The drastic changes in work over the past two years have given many employees reason to stop and think about their options – what factors are important in the workplace and what they want from their employer.
Globally, these trends have led to what has been called the “Great Quit” in which many employees quit their jobs in search of more fulfilling and meaningful work, a better pay and benefits and a work-life balance.
According to a recent McKinsey survey in the United States, 40% of employees anticipate that they will leave their job in the next three to six months. The top three factors cited by employees as reasons for quitting were that they didn’t feel valued by their organization (54%) or their managers (52%) or because they didn’t feel a sense of belonging at work (51%).
As CEOs focus on accelerating their digital transformation and resuming business growth, they are also being challenged to provide better job opportunities than their competitors, said Zuko Mdwaba, vice-president. regional president of Salesforce South Africa.
“With the rise of remote working, they are competing with organizations in all markets to provide the best flexible working conditions and development opportunities. Increasingly, today’s workforce expects business leaders to lead in an ethical and responsible manner.
“In this all-digital world, with the right leadership, training, and technology, companies can create a more meaningful workplace to better attract, retain, and develop talent, from anywhere.”
As the pandemic has increasingly blurred the lines between work and personal life, well-being should be a priority for every business leader, Mdwaba said.
“Having the freedom to shape their workday around their own unique needs is increasingly seen as a fundamental need for employees to increase productivity and reduce stress. This is especially true among diverse groups like women with children and where global hiring and time zone integration affect team work hours.
“To drive employee retention, promoting different ways of working – flexible, fully remote or fully in-office – can help address these needs. Flexible team agreements are a great example of redefining the way teams work together, allowing employees to decide how, when and where they work, including how many days a week they come into the office and what type of work they will continue to do at home.”
Teams can also decide how they communicate and what behaviors are most important to them, Mdwaba said.
Arrangements can include “meet-free Fridays,” monthly wellness days and prioritizing in-person meetings throughout the year to keep teams feeling connected, he said.
The shift to remote working in South Africa is best seen in increased migration activity, with professionals moving to the coast and smaller towns while continuing to work from home.
“The pandemic has demonstrated that people can work remotely while doing work, and employees have become accustomed to this flexibility. If they are unable to retain that freedom as the workforce returns to the office post-Covid, they quit,” said Ryan Silberman, Group Managing Director at Webfluential.
“As business leaders, we need to create an environment of safety and security for our employees, so that they feel it’s okay to make mistakes and learn in the process. We need to empower people. ‘example. “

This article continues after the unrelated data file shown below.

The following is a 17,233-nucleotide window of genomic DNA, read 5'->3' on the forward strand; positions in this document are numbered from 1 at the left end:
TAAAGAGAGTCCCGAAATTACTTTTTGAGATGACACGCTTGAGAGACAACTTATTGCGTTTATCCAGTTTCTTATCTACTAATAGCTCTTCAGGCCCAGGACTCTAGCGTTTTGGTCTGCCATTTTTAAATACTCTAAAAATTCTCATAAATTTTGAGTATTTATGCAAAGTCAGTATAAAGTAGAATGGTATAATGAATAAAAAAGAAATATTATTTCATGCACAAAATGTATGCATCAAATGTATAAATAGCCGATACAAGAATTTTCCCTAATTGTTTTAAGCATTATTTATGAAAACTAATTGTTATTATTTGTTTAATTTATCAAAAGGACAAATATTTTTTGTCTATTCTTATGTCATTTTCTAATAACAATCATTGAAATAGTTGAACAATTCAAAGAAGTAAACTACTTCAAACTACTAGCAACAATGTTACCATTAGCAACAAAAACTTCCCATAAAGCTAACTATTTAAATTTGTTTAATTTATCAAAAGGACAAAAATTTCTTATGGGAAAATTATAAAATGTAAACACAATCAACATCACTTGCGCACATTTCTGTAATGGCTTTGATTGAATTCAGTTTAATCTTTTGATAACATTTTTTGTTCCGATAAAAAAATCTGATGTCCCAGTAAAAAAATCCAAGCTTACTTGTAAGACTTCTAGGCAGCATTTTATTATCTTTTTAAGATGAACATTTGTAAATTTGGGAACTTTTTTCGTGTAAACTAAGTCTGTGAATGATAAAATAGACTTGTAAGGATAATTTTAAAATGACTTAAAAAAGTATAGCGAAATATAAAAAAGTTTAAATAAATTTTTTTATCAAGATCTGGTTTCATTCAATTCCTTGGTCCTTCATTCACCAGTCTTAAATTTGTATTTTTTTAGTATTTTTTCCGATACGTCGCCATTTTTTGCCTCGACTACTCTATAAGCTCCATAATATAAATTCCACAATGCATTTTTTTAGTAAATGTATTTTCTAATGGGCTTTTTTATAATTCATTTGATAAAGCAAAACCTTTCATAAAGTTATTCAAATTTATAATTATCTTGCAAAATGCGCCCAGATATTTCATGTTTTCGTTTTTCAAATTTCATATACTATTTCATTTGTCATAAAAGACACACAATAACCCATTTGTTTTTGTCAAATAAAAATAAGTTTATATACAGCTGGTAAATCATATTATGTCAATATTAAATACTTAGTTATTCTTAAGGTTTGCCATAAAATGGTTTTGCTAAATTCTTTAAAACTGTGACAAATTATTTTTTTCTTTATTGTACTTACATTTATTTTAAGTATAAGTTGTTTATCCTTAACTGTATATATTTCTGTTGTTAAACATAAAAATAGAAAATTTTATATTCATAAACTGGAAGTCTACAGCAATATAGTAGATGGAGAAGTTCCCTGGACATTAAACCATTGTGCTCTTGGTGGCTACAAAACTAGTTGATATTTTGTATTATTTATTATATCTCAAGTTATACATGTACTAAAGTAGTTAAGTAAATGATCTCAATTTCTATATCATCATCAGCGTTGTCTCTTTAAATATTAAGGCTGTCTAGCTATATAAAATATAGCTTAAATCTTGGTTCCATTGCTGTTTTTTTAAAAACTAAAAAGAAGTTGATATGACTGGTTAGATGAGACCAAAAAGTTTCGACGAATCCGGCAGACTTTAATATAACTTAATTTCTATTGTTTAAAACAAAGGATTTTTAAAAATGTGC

Silberman doesn’t believe the Great Resignation is necessarily negative, but rather an opportunity that will force companies to “pivot” again.
“Yes, this is a new challenge, and there is a high cost associated with recruiting and training new staff. Ultimately, this shift from traditional employment allows people to upskill and perform at a higher level, and companies are paying for that value.
Capitec chief executive Gerrie Fourie has described the South African hiring market as a “war for talent”, as banks, retailers and other businesses fight to hire from a very limited talent pool.
Fourie said this is most keenly felt in highly technical professions such as data science and computer scientists.
“This is fueled by people saying they are now working from home and abroad. It’s quite easy to work in London, but you’re actually sitting in South Africa, so I think there’s going to be quite a war for talent,” he said.
The bank’s managing director added that Capitec aims to fill several hundred positions over the next few months.
“Over the past year, 1,367 new employees have been hired, of which 26% were for critical IT and data development needs. Despite the pandemic, the company continues to grow and invest in its people and has already started recruiting top talent to fill 500 new positions this year,” he said.
No sign of appeasement
The big quit shows no signs of abating and a dwindling supply of workers could be here to stay, according to Randstad, a global employment services provider.
Fewer people in the labor market, supported by a long-term demographic trend, allow talented workers to have more options and they go where their needs are met, the Dutch company said. Bloomberg.
The big resignation was a boon for employees seeking better working conditions and higher pay. Economies rebounding from the pandemic and work-from-home options have made it easier for employees to leave unattractive roles and seek alternatives, driving up wages.
A third of participants in the Randstad survey said they left a job because it didn’t fit their personal life. More than half of Millennials and Gen Z respondents said they would quit a job if it got in the way of them enjoying life. That compares to just over a third of respondents who identify as baby boomers.
Although 83% and 71% of respondents said flexible hours and location were important, respectively, most said they felt they had no choice in where to work, and two in five cannot control their hours, according to the report.
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